After the release of some 20 games and spin-offs between 2005 and 2010 made everybody completely sick of games with “Hero” at the end, Activision killed the series in 2011. Game historian Liam Robertson gives us a look at the massively multiplayer online Hero World that died with it.

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According to Roberton’s Unseen 64 video (via Gamasutra), DJ Hero developer Freestyle Games was having trouble determining a direction for the since-canceled third entry in the Guitar Hero spin-off series, when it came up with a buzzword-heavy plan to create something much bigger than a threequel.

Capitalizing on the trends of Facebook and social gaming, they proposed a browser-based massively-multiplayer online world that would not only serve as a tie-in to DJ Hero, but all games in the franchise going forward. In order to cram a few more hot trends into the mix, a Facebook venue-management sim with ties to both core games and the MMO was thrown into the mix.

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Lacking the ability to create such a thing and obligated to continue with DJ Hero 3, Freestyle and Activision tapped Dutch developer Virtual Fairground to create a world for music game fans to romp about in. The game, known as Hero World, was being built from the same engine as Virtual Fairground’s Club Galactik, which was an MMO built around French animated TV show Galactik Football.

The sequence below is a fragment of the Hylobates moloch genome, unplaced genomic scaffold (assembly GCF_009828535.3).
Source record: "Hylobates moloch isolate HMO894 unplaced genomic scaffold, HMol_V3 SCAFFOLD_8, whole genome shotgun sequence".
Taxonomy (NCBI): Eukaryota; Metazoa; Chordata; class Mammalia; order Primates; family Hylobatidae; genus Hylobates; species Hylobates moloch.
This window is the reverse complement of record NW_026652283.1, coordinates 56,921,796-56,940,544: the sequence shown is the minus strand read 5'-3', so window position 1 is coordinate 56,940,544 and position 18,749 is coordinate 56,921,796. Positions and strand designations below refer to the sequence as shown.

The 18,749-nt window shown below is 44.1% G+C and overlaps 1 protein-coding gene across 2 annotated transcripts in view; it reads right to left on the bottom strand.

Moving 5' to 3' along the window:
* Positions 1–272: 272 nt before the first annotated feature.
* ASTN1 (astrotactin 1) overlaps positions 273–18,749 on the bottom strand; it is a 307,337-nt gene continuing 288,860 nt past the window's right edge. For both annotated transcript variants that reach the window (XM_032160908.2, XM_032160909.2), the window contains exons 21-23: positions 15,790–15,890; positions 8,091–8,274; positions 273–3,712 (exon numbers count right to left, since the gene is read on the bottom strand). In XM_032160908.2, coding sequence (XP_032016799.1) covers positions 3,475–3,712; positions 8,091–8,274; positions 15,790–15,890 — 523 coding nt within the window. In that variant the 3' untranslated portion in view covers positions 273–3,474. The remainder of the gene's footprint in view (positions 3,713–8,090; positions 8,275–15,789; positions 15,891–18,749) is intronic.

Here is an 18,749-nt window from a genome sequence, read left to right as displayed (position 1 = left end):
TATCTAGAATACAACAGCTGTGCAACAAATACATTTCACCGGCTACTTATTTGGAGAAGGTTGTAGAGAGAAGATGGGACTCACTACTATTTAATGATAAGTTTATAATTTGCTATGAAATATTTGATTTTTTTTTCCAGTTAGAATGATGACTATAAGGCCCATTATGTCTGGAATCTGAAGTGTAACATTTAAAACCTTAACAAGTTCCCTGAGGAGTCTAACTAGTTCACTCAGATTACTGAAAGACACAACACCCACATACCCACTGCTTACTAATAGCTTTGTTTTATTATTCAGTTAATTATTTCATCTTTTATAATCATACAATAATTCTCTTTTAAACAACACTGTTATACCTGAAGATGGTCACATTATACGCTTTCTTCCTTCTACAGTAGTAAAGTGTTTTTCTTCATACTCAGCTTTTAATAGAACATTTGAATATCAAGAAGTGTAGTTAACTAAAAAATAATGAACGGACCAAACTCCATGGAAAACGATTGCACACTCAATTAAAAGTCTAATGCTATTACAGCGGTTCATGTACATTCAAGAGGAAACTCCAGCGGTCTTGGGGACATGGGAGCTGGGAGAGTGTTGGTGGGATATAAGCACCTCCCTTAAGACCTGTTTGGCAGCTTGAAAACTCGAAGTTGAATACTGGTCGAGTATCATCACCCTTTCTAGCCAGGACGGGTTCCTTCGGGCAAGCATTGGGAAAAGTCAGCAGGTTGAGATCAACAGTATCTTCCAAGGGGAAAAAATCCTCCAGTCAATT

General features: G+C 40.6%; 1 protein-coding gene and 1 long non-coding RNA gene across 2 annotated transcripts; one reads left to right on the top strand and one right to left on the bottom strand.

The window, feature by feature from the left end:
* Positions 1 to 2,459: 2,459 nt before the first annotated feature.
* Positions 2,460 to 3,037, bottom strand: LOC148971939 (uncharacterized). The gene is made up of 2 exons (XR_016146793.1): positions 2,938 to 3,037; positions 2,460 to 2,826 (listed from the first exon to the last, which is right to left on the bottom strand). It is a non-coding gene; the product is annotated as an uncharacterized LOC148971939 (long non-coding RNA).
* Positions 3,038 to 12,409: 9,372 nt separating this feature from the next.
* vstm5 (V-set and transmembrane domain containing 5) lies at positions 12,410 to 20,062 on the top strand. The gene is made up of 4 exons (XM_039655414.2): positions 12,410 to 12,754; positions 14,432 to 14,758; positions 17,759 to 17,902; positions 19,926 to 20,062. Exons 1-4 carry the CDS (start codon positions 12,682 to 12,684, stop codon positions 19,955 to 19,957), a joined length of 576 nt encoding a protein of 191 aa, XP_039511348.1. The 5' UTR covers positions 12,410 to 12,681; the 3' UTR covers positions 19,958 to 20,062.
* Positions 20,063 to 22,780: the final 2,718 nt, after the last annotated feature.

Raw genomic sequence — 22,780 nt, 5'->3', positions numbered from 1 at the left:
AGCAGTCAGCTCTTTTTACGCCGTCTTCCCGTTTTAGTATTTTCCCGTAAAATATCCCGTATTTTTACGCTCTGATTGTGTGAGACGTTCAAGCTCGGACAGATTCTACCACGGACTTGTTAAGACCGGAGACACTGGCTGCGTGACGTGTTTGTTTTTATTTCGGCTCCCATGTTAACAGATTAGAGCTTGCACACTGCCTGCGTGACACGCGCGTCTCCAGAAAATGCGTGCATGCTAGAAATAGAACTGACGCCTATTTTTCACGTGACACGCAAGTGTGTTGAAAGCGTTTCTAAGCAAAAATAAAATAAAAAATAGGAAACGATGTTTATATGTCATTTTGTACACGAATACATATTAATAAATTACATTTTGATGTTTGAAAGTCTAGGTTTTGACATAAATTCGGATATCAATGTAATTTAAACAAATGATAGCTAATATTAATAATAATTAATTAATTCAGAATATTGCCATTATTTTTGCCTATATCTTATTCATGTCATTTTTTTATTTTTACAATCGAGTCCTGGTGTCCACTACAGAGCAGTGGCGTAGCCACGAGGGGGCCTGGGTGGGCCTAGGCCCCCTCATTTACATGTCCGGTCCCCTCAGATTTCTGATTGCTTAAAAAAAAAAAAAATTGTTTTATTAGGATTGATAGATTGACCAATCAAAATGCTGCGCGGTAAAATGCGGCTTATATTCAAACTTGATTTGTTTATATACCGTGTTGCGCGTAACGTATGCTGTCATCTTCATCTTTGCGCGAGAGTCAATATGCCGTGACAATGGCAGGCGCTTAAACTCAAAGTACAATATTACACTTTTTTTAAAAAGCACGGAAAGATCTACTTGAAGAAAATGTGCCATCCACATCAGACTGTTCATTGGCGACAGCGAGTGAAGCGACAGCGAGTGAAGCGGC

The Hero World MMO would have seen players vying for territory in a club-themed city. Players in the core games could perform at venues in the MMO world, earning currency to purchase in-game items in the process. The Facebook game would have been more of a management sim. Looking at the early footage in the video below, it all would have been pretty horrible.

The Hero World project died in early 2011, along with the rest of Activision’s Hero games. Virtual Fairground worked on the game for several months, banking on a payout upon completion, but since the project was canceled the developer only received partial payment. Between the cancellation of Hero World and an untimely change of license holders for Galactik Football leading to the closure of Club Galactik, Virtual Fairground went bankrupt in mid 2011.

The image above comes from the long-neglected website of a company called Gamundo, a multiplatform development studio formed in 2012 by “veterans of multiple ‘traditional’ game studios from around the globe.” Along with Hero World, Gamundo also lists Club Galactik as a project it has worked on, so it’s likely that’s where some of Digital Fairground’s people wound up when the company went belly up.

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Guitar Hero stayed dead until last year’s Guitar Hero Live, which I loved but from a commercial standpoint probably should have never happened.